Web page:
With all the law firm mergers and acquisitions we’ve seen over the years, plenty of Chicago institutions have gone the way of the Sears Tower, Comiskey Park and Marshall Field’s.
Just as the law and case precedent changes, so do the law firm names. Many of the lawyers and offices are still here; law firm mergers sometimes mean the names on the door are not.
Paging through our Large Law Firm survey from 10 years ago, several names jump off the page: Wildman Harrold Allen & Dixon, Sonnenschein Nath & Rosenthal, Lord Bissell & Brook, Bell Boyd & Lloyd, Sachnoff & Weaver and Shefsky & Froelich.
They’re still here, of course, just under a different brand name. You’ll find them all in one form or another in our annual law firm surveys, which kick off this month and continue through September.
The practice of law, too, is always in a state of evolution.
Clients want the same high-level services, but they don’t want to pay as much.
I often read that more automation is coming, and case files and their likelihood of success can be broken down to a science no different than the ways a baseball scout evaluates a prospect.
Others say the billable hour is destined to go the way of the landline telephone — still here but not the popular way to operate.
Another effort, which we profile in our cover story this month, is SeyfarthLean, an initiative by Seyfarth Shaw which puts a case file in a process map to reach a conclusion faster, cheaper and with the height of accuracy.
Is it working? You tell me.
In its 10th year, a division of the program worked with 100 clients who collectively spent $140 million with the firm.
In Strom’s other feature story, you’ll read about the administrative members of law firms who are becoming more and more influential. As I was editing the story, with my mind on what to do with my mom for Mother’s Day, the title of a recruiting director reminded of a moment from my past.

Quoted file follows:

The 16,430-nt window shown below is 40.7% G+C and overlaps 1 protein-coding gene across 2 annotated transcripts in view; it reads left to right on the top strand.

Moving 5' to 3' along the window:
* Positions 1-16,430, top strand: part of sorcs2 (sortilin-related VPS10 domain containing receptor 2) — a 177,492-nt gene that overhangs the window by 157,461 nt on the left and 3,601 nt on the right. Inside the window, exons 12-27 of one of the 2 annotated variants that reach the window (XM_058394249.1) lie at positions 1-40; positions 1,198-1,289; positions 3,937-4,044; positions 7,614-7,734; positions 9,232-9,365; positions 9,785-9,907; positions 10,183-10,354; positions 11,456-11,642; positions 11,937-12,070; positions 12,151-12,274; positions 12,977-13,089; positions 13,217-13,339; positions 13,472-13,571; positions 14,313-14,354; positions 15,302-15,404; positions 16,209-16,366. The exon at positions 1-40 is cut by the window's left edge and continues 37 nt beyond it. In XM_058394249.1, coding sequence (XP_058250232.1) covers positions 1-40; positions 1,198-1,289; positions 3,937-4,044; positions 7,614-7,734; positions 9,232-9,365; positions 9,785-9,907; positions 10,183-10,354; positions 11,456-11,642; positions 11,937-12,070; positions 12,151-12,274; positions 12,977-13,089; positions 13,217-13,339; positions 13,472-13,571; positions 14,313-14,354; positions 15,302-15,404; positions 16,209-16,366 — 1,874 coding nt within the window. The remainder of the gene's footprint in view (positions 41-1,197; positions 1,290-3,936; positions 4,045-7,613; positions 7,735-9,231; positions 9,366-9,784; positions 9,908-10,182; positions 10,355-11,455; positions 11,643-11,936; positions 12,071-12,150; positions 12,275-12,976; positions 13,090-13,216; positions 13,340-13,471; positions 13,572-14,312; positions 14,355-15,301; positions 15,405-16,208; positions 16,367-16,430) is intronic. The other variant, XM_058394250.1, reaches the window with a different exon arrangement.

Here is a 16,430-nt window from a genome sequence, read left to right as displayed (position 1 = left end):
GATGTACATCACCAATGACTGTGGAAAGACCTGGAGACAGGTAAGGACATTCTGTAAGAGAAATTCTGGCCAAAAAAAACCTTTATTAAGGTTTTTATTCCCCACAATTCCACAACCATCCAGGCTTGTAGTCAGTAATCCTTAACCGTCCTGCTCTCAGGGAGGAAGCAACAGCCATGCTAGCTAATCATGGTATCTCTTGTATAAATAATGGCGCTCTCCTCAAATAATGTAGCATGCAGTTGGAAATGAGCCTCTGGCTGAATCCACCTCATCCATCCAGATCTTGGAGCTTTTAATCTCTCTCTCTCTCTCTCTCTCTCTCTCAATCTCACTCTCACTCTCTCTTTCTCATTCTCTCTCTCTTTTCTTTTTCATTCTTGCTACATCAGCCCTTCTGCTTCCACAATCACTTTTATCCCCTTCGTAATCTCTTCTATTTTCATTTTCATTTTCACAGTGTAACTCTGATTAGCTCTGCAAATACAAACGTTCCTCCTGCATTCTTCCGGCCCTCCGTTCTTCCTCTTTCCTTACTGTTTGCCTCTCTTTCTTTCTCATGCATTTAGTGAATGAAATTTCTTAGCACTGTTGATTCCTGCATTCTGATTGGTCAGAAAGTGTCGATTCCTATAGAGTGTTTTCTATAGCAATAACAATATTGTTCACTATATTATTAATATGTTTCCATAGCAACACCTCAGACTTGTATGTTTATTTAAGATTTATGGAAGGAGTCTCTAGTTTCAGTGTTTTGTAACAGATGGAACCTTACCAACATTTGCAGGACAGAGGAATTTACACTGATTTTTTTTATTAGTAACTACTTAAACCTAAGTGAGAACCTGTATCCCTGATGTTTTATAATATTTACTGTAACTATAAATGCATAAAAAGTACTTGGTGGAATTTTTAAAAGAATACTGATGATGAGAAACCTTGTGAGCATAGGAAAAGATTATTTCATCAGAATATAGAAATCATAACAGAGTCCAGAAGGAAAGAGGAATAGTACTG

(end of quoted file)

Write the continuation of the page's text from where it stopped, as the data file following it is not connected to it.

There are many childhood memories of my mother that are tattooed in my mind, but few are like the time she showed me one way to get a job.
I was 7 when my commute to and from a Catholic school on the Northwest Side consisted of two CTA buses. My mother always joined me on the daily journey because, well, she was a teacher at the school.
Every day on the halfway point of the trip, we passed a school that, in all aspects, was better than the one we attended.
The better school was in the market for a new teacher for the next school year, and when we got off the first bus, mom handed her resume to a student. She asked him to give it to the principal.
That next fall, she had the job, and my brother and I had a new school.
Mom soon became the vice principal. She always knew how to help students learn, develop self-confidence and overcome learning disabilities. She taught children to confront their internal and external challenges, providing encouraging advice on how to do it.
She had a short fuse for nonsense, and discipline was quick. And since she is a former high school cheerleading captain — it was often loud.
These days, mom is more like a friend.
She’s likely to be the first one on the dance floor and the last one at the bar. When she retired, there were at least three retirement parties.
I got into journalism because my father brought the newspaper home every night. But I maintain a job in this profession because of the tools my mother gave me.